Sandwich packed with cheese, lettuce, and tomatoes.

It’s hard to believe that anyone can claim to have invented the ubiquitous sandwich. I mean, really?! It’s the equivalent of claiming to be the sole genius behind dunking a cookie into cocoa.  As an identifiable concept, however, the sandwich dates back to 1762. Most people are familiar with the role John Montagu had in the invention of everybody’s favourite lunch meal. The lore is, in order to stay at the gaming tables, Montagu had his meals brought to him between slices of bread. His official title was the Earl of Sandwich, hence the name we use today.  

The Croque-Monsieur, the Denver, the Clubhouse, the Rueben, 
the Banh Mi, the Muffuletta …

From a rather narrow conception, the sandwich has gone on to great heights.  There are countless varieties to enjoy: the Croque-Monsieur, the Denver, the Clubhouse, the Rueben, the Banh Mi, the Muffuletta and the humble grilled cheese.  Sandwiches make a portable meal and are famously affordable.  Every once in a while and with great fanfare, however, someone brings a sandwich to market whose sole purpose is sticker shock. The common denominator in these offerings tend to be wagyu or kobe beef, truffle mayonnaise and, oddly, some sort of inclusion of gold leaf. A set of luggage costs less than one of these marquee sandwiches.

The single most creative thing you can make in a kitchen is a sandwich. The sky’s the limit when it comes to ingredients! I often have a hankering for a peanut butter sandwich. Not a regulation PB & J, but a couture peanut butter sandwich. I start with soda bread; toasted if it’s raining, untoasted if it’s not. Next up, crunchy peanut butter. It’s gotta be the good stuff where you have to mix in the oil. Pure peanut butter benefits from a slather of regular butter so that goes on first; it’s the only sandwich I put butter on. With the base established, I add a layer of horizontally sliced bananas. Horizontal slices are essential: they cover more surface and they stay put when you bite in. On top of that goes a frill of lettuce: ideally, romaine or iceberg; we’re looking for crispness here. Add a dusting of freshly cracked black pepper, and you’re done.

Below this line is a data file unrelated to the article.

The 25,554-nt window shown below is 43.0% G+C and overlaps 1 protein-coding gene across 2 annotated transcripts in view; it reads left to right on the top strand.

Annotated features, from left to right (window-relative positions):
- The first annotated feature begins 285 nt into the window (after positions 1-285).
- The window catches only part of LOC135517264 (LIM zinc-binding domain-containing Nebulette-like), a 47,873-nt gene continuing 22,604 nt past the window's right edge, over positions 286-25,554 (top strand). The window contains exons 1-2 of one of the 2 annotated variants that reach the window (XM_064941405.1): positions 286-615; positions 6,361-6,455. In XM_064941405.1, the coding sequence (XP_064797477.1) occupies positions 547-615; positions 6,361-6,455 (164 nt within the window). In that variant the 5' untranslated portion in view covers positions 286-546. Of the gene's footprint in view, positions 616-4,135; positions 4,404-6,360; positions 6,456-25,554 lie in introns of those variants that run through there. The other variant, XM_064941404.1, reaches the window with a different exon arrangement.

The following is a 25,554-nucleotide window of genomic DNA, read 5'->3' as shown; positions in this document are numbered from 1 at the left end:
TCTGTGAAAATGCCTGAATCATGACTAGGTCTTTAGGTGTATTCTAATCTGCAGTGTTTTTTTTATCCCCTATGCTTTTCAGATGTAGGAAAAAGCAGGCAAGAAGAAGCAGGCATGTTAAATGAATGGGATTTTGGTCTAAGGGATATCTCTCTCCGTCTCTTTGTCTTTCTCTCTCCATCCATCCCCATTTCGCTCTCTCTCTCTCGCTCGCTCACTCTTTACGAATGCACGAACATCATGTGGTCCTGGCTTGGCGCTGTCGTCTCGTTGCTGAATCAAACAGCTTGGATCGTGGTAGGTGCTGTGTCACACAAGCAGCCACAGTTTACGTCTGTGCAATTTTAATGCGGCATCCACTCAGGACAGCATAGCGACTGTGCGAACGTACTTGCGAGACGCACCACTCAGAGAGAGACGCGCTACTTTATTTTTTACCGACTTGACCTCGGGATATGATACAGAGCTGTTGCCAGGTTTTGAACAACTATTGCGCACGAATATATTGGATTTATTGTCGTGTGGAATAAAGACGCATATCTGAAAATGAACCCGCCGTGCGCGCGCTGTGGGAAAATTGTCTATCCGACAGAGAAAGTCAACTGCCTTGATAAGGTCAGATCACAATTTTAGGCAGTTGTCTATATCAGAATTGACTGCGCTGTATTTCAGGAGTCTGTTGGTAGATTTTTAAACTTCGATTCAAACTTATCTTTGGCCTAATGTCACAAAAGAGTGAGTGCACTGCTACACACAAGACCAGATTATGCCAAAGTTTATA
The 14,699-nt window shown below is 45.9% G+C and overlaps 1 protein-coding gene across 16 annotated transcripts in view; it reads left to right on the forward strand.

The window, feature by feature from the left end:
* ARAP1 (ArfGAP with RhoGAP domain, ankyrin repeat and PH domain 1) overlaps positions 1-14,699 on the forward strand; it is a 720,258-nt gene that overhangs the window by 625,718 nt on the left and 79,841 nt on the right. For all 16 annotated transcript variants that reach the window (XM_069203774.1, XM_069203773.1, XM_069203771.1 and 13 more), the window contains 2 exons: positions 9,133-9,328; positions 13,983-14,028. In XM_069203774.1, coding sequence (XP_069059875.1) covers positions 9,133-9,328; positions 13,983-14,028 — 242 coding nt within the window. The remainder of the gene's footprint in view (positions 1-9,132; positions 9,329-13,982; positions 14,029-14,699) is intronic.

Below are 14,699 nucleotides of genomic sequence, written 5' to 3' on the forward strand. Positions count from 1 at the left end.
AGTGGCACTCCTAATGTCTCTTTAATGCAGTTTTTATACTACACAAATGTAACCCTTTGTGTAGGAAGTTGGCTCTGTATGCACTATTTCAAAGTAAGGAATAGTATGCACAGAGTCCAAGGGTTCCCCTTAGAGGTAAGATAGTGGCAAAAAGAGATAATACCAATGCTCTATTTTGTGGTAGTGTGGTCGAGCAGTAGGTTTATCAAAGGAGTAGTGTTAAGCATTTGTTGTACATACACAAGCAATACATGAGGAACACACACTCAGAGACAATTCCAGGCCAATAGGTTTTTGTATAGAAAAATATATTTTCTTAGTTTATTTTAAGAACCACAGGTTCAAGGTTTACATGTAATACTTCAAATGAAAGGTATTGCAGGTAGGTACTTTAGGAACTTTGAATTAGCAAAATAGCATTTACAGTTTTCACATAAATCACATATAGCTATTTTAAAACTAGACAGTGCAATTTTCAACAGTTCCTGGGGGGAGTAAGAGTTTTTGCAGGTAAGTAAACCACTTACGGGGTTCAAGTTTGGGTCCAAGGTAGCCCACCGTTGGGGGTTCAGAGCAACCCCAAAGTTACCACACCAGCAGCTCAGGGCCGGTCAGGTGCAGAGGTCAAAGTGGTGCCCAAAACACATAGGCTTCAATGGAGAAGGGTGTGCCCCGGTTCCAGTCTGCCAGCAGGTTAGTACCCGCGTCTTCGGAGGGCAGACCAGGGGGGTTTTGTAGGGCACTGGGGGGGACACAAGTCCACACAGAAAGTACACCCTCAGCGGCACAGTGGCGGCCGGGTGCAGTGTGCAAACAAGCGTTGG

I mention this concoction while on a physically distanced walk in the woods.  A friend screws up her nose.

“Pepper? Not pepper?!”

Another person’s eyes grow wide as frisbees, exclaiming: “Pickles!  What about pickles?! Peanut butter with pickles are terrific!”

“Pickles?”, I wince.  “Maybe bacon, but never pickles.”

From there, the fur and feathers flew.  We could agree on nothing.

Mayonnaise?  Horseradish?  
Them’s fightin’ words!

People are proprietary about sandwiches; chauvinistic; jingoistic, even.  Mayonnaise?!  Horseradish?! Them’s fighting words! Long before Dagwood was overwhelming a slice of whole wheat with provolone, genoa salami, tomatoes, banana peppers and honey baked ham, people have been concocting their own idiosyncratic little smorgasbord surprises. There are plenty of contests for the weirdest sandwiches but that’s kids’ stuff. Any fool can put Oreo cookies between slices of bread. That doesn’t make it a genuine sandwich.  Deft inclusion of kimchi or membrillo, however, demonstrates true sandwich connoisseurship. 

And oh-boy, does bread matter!

So, sandwiches are defined as bread or bread-like confines for a variety of fillings, but that’s a pretty wide defintion. As for sandwich spackle – butter, mayonnaise, etc. – those things are electives and unique recipes depend upon them; condiments make all the difference. Be it agreed, however, that burgers are not sandwiches. Delicious they may be, they’re disqualified from consideration in this instance.

I’m boiling eggs for egg salad sandwiches tomorrow. Here’s a tip: do not use an egg slicer. Grate your hard boiled eggs with a cheese grater. Use a scant amount of mayonnaise. You’ll be rewarded with cloud-like egg salad. Keep it simple. Salt, pepper; maybe a little cayenne. And no, I am not adding pickles.  

What are you? Crazy?!

This week’s question for readers:

What’s your favourite or unique sandwhich recipe?

Send your answers by email text, not an attachment, in 100 words or less, along with your full name to Jane at We will print some next week in this space.

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